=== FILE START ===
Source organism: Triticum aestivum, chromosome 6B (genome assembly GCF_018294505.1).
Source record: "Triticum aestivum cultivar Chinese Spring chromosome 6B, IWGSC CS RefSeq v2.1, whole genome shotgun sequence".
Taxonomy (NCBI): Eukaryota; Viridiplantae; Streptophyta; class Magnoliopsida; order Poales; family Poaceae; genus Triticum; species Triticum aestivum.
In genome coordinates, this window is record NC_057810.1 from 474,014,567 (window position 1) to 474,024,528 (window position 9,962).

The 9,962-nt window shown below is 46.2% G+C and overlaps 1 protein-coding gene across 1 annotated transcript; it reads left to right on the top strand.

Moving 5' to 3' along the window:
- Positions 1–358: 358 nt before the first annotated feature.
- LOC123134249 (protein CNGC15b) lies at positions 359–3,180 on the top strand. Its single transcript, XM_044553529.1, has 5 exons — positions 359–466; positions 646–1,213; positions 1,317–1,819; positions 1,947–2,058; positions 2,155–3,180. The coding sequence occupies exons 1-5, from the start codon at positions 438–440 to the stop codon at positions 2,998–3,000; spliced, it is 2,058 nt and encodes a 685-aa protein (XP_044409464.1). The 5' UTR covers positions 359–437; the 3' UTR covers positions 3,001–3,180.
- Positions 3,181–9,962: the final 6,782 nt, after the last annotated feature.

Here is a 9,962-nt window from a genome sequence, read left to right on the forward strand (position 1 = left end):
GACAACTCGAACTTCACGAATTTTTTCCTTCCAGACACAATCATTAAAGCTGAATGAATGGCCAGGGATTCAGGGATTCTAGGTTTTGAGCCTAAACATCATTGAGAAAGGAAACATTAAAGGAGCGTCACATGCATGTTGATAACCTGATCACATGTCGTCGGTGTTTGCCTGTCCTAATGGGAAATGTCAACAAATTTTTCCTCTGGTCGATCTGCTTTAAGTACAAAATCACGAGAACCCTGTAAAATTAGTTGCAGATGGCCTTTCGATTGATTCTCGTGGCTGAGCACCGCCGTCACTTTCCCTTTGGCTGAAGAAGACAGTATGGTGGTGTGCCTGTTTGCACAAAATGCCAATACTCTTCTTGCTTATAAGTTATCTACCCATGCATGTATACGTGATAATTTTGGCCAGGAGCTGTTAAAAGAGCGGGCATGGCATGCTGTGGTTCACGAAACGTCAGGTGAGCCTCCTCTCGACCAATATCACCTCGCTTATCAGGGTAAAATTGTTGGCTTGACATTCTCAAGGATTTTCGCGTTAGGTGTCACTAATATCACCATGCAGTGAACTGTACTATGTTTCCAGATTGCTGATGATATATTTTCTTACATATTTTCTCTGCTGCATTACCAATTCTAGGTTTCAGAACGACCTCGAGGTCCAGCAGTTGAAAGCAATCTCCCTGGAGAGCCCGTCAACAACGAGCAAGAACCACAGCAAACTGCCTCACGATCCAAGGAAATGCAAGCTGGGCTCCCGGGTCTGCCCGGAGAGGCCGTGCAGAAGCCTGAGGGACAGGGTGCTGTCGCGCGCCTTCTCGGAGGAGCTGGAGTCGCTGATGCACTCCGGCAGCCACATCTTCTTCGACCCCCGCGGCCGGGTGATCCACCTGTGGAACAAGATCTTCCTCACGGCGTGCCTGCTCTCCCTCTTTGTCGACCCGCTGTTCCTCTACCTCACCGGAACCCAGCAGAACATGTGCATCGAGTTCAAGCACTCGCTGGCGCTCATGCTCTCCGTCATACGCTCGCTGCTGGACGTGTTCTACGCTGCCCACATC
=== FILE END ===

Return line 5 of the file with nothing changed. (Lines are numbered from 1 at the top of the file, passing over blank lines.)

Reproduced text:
The 9,962-nt window shown below is 46.2% G+C and overlaps 1 protein-coding gene across 1 annotated transcript; it reads left to right on the top strand.